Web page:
Don’t expect much change in Japan, either

    Posted by Sean at 10:33, July 26th, 2009

    The DPJ has released a policy document to allay fears that, to put it bluntly, if it scores a majority in the Diet in next month’s elections it will screw things up because it doesn’t really know what it’s doing:

    The policy pamphlet will serve as the basis for Minshuto’s campaign manifesto for the election that many people expect will upset the balance of power.

    For example, Minshuto will no longer insist on the immediate end of the Maritime Self-Defense Force’s refueling mission in the Indian Ocean to assist in the U.S.-led fight against terrorism in Afghanistan.

    Minshuto has also backed down on its previous position concerning the Status of Forces Agreement (SOFA) that Japan has with the United States concerning the U.S. presence in this country.

    Minshuto had long opposed the MSDF’s refueling mission in the Indian Ocean.

    The policy pamphlet also calls for the implementation of inspections of cargo ships under economic sanctions against North Korea called for by a U.N. Security Council resolution.

    The move is aimed at deflecting criticism from Prime Minister Taro Aso who roundly attacked Minshuto for failing to deliberate a bill that would have allowed for such inspection of cargo ships. The lack of deliberation led to the bill being scrapped.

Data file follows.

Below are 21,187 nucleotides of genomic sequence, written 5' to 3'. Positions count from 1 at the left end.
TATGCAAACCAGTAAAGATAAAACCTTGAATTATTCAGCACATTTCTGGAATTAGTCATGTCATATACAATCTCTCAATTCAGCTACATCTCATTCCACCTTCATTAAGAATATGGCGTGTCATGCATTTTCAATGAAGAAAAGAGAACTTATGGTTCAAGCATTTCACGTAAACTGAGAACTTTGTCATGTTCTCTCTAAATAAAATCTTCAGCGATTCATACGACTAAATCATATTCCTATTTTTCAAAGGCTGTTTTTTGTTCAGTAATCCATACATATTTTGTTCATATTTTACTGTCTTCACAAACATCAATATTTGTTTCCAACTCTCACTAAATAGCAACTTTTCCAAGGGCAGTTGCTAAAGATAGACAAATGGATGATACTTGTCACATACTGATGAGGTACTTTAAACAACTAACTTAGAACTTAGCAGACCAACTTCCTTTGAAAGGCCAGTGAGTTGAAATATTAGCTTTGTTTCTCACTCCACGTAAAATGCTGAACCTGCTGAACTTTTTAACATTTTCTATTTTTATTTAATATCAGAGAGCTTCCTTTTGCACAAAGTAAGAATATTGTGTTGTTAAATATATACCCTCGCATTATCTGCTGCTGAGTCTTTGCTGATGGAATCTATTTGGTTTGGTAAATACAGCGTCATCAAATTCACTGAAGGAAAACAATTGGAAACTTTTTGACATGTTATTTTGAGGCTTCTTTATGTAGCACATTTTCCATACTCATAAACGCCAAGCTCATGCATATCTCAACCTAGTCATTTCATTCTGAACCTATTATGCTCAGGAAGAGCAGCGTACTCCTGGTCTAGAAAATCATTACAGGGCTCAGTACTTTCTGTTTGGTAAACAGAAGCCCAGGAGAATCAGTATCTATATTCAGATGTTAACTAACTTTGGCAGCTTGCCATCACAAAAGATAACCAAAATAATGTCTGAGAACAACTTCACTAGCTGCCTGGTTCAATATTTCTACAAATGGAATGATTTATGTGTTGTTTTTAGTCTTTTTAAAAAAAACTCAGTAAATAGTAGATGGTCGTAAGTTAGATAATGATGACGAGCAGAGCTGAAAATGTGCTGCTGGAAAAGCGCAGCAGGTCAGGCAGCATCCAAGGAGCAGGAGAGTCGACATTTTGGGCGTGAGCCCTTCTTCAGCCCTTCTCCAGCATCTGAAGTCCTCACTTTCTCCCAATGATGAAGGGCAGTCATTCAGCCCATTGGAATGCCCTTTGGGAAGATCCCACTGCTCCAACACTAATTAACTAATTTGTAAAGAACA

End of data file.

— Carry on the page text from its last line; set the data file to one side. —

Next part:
To alleviate concerns among officials of the U.S. government that a Minshuto administration would drastically alter relations with the United States, the policy pamphlet says the party will propose a revision to the SOFA with the United States.

    In the draft document, Minshuto sought to start a comprehensive revision of the SOFA.

    Hmmm…shifting away from pie-in-the-sky positions when the prospect of actually taking the reins of government forces pragmatism on you. A memory is stirring…something familiar-sounding…no, lost it. Won’t come. The DPJ is also planning to push up subsidies for farm-family income to 2011. I’m not sure whether that represents an attempt to combat the LDP’s traditional dominance outside urban areas or just the pro-bucolicism sentimentality that seems to stir hearts in every industrialized democracy.

    Aso dissolves lower house

    Posted by Sean at 23:29, July 21st, 2009

    Prime Minister Taro Aso has now dissolved the lower house of the Diet: